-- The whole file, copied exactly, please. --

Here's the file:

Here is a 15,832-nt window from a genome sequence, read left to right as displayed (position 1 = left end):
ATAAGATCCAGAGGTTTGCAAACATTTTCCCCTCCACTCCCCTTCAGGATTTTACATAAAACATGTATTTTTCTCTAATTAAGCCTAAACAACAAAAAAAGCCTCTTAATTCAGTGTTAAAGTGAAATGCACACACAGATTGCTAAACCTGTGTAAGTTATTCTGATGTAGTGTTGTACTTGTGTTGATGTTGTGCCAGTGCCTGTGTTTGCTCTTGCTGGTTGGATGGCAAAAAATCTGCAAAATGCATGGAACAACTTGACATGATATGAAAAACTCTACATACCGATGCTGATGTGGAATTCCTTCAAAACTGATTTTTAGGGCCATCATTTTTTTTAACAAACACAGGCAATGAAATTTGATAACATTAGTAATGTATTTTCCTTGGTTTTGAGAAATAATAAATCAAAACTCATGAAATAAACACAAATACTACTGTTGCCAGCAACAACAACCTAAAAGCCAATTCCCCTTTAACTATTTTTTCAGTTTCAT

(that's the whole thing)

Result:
Here is a 15,832-nt window from a genome sequence, read left to right as displayed (position 1 = left end):
ATAAGATCCAGAGGTTTGCAAACATTTTCCCCTCCACTCCCCTTCAGGATTTTACATAAAACATGTATTTTTCTCTAATTAAGCCTAAACAACAAAAAAAGCCTCTTAATTCAGTGTTAAAGTGAAATGCACACACAGATTGCTAAACCTGTGTAAGTTATTCTGATGTAGTGTTGTACTTGTGTTGATGTTGTGCCAGTGCCTGTGTTTGCTCTTGCTGGTTGGATGGCAAAAAATCTGCAAAATGCATGGAACAACTTGACATGATATGAAAAACTCTACATACCGATGCTGATGTGGAATTCCTTCAAAACTGATTTTTAGGGCCATCATTTTTTTTAACAAACACAGGCAATGAAATTTGATAACATTAGTAATGTATTTTCCTTGGTTTTGAGAAATAATAAATCAAAACTCATGAAATAAACACAAATACTACTGTTGCCAGCAACAACAACCTAAAAGCCAATTCCCCTTTAACTATTTTTTCAGTTTCAT